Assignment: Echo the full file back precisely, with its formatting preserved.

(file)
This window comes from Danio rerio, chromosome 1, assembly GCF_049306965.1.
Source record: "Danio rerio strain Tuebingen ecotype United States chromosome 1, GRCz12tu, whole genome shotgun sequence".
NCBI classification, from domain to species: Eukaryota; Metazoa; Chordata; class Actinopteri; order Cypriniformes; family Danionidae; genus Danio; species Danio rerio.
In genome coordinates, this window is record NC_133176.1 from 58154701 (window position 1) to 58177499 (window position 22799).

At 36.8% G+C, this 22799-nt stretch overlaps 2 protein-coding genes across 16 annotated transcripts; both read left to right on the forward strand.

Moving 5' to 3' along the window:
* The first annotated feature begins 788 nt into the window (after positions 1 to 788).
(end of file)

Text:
This window comes from Danio rerio, chromosome 1, assembly GCF_049306965.1.
Source record: "Danio rerio strain Tuebingen ecotype United States chromosome 1, GRCz12tu, whole genome shotgun sequence".
NCBI classification, from domain to species: Eukaryota; Metazoa; Chordata; class Actinopteri; order Cypriniformes; family Danionidae; genus Danio; species Danio rerio.
In genome coordinates, this window is record NC_133176.1 from 58154701 (window position 1) to 58177499 (window position 22799).

At 36.8% G+C, this 22799-nt stretch overlaps 2 protein-coding genes across 16 annotated transcripts; both read left to right on the forward strand.

Moving 5' to 3' along the window:
* The first annotated feature begins 788 nt into the window (after positions 1 to 788).